September 27, 2013 – In the 7th inning of last night’s game at Yankee Stadium, the sold-out crowd began chanting “Mari-ano.”
From my seat, it seemed as if the anticipation for Rivera to come out of the bullpen for the final time in his storied 19-year career, was all that anyone was thinking about.
After Dellin Betances gave up a two-run single to Tampa Bay Rays third baseman Even Longoria, the bittersweet moment had arrived. I was overjoyed to be witnessing a historic moment, but I was also mindful that this would be the last time I would hear “Enter Sandman” and feel the adrenaline rush that I got every time Rivera came into a game since I was a junior in high school.
As he has done every season — and especially this season — Rivera remained unfazed by extraordinary circumstances, mowing down the final two batters of the 8th inning.
An inning later, the Yankees took the field without Rivera. The closer sat in the dugout for a few minutes longer than normal. Writers in press box wondered if he was coming back out. He was, but for the first time in 1,115 appearances, Rivera’s emotions were affecting him.
Within minutes, Rivera had retired the first two batters of the ninth, and one of the great moments in baseball history was about to take place.
With the permission of the umpires, Joe Girardi sent Derek Jeter and Andy Pettitte to the mound to pull Rivera from the game.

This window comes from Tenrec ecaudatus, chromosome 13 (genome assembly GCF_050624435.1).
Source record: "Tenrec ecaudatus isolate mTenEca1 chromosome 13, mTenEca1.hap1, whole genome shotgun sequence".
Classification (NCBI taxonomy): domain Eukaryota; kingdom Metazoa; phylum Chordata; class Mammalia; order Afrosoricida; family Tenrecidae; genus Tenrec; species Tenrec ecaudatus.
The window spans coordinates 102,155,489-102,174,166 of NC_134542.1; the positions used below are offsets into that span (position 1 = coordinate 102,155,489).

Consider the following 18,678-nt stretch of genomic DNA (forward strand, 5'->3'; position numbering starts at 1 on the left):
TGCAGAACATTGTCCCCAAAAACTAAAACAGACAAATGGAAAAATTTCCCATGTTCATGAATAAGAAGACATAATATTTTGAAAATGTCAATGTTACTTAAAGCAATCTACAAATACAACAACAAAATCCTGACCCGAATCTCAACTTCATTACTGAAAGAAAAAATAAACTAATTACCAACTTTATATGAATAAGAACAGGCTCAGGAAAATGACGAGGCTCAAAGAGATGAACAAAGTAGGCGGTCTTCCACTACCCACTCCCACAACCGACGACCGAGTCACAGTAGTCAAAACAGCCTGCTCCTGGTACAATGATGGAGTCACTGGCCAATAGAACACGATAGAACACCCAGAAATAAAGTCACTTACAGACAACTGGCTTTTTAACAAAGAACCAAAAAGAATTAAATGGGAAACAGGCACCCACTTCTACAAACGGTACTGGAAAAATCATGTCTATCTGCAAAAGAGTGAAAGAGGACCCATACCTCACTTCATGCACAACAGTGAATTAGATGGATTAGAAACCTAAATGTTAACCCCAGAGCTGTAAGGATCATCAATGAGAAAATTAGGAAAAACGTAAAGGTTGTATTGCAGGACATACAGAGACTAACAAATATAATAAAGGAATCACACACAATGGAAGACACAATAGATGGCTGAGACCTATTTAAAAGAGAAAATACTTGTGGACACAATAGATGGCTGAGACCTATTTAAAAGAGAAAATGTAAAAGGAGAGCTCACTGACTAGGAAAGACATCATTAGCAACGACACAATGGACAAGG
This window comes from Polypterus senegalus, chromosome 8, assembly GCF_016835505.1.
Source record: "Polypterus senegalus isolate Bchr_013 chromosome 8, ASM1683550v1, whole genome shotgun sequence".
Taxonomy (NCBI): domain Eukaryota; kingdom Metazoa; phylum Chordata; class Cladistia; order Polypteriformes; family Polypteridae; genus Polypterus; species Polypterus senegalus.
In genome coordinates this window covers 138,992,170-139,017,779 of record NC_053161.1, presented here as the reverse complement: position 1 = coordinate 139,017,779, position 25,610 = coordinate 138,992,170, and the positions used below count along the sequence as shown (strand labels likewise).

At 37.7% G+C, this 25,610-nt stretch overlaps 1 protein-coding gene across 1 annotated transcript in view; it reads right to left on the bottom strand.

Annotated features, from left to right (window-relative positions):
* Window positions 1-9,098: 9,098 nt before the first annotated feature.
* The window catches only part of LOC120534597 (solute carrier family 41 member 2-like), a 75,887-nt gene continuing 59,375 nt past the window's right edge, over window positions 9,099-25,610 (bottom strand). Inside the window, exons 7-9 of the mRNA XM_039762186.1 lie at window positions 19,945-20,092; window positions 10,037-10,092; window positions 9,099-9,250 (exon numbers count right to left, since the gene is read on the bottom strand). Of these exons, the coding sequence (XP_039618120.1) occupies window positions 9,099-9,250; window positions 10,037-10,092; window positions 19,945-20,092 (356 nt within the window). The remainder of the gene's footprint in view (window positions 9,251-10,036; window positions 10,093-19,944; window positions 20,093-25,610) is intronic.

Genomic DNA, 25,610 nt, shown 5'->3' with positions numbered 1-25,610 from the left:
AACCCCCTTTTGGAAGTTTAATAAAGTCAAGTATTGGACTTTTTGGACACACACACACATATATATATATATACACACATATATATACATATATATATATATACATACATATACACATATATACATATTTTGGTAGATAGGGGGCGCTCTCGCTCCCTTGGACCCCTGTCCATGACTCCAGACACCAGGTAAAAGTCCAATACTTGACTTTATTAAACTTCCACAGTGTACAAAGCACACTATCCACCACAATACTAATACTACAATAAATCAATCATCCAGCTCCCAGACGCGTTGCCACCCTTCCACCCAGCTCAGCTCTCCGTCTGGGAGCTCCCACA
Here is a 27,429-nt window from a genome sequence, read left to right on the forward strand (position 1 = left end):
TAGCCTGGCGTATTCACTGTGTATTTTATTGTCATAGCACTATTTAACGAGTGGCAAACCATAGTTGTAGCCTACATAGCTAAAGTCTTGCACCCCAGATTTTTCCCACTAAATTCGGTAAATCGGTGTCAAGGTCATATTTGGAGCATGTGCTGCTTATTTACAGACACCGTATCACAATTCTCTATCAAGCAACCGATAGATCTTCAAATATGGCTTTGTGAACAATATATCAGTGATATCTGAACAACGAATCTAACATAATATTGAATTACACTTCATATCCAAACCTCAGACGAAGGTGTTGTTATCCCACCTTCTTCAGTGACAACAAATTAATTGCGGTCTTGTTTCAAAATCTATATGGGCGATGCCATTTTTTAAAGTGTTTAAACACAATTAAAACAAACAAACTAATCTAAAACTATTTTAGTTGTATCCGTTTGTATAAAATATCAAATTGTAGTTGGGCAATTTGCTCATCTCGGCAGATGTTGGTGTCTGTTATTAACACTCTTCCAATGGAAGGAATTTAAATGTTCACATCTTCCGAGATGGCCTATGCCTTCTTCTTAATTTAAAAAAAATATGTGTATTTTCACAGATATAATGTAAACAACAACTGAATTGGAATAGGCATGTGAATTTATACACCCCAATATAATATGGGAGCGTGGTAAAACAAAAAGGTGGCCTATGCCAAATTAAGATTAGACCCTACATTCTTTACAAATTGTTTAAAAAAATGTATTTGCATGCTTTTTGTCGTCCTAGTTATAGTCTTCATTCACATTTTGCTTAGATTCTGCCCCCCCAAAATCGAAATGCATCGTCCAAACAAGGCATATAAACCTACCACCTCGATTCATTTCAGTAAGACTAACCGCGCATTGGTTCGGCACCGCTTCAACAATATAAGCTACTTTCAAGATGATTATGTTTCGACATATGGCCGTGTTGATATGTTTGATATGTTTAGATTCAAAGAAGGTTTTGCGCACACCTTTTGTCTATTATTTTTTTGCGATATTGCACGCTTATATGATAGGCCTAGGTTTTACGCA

When Rivera realized what was happening, he smiled at Pettitte and Jeter, who he frequently refers to as his brothers. It’s common knowledge in baseball circles that the three Yankees heroes are very close friends. But, in my opinion, the number of years that the trio spent in the minor leagues together before they won five championships in pinstripes and each authored their own legendary careers, is a big part of what made the moment so special. To say they grew up in the game together is not just a cliché. It’s the reality of their lives.
Mariano Rivera left the mound for the final time with two friends he met when he was a 21-year-old pitching for the Greensboro Bats of the Single-A South Atlantic League in 1991. When Rivera handed the baseball to Pettitte, with whom he also teamed with at Double-A Albany-Colony and Triple-A Columbus in 1994 and in Columbus again in 1995, he began to cry.
After the game, Pettitte was asked what he said to Rivera as he stood in front of the world and embraced the closer. Pettitte told Rivera that he loved him and that it was an honor to be his teammate.
Still crying, Rivera wrapped his arms around Jeter, who he teamed with when the two were trying to claw their way out of Greensboro in 1993 and in 1994 with Albany-Colony and in Columbus during the 1995 season.
After almost five minutes, during which time the crowd cheered passionately and loudly, Rivera began to walk away from the mound — and the game he has given so much to. The cheers kept going as Rivera tipped his cap and waved to the crowd over and over.
Rivera, who called his exit from the game a blessed moment, outdid himself in his swan song. His emotions were heartfelt, and he didn’t try to hide them. It made me, and probably millions of other people, gain an even keener awareness of what the game and the people he cares about mean to Rivera.
A half inning later, the crowd began to chant Pettitte’s name, and he emerged from the dugout for one last ovation at Yankee Stadium.
In sports, it’s rare for athletes to go out on top, but Rivera and Pettitte did just that. After last night, it’s hard to imagine anyone leaving the game with more dignity, respect and love.
–Alfred Santasiere III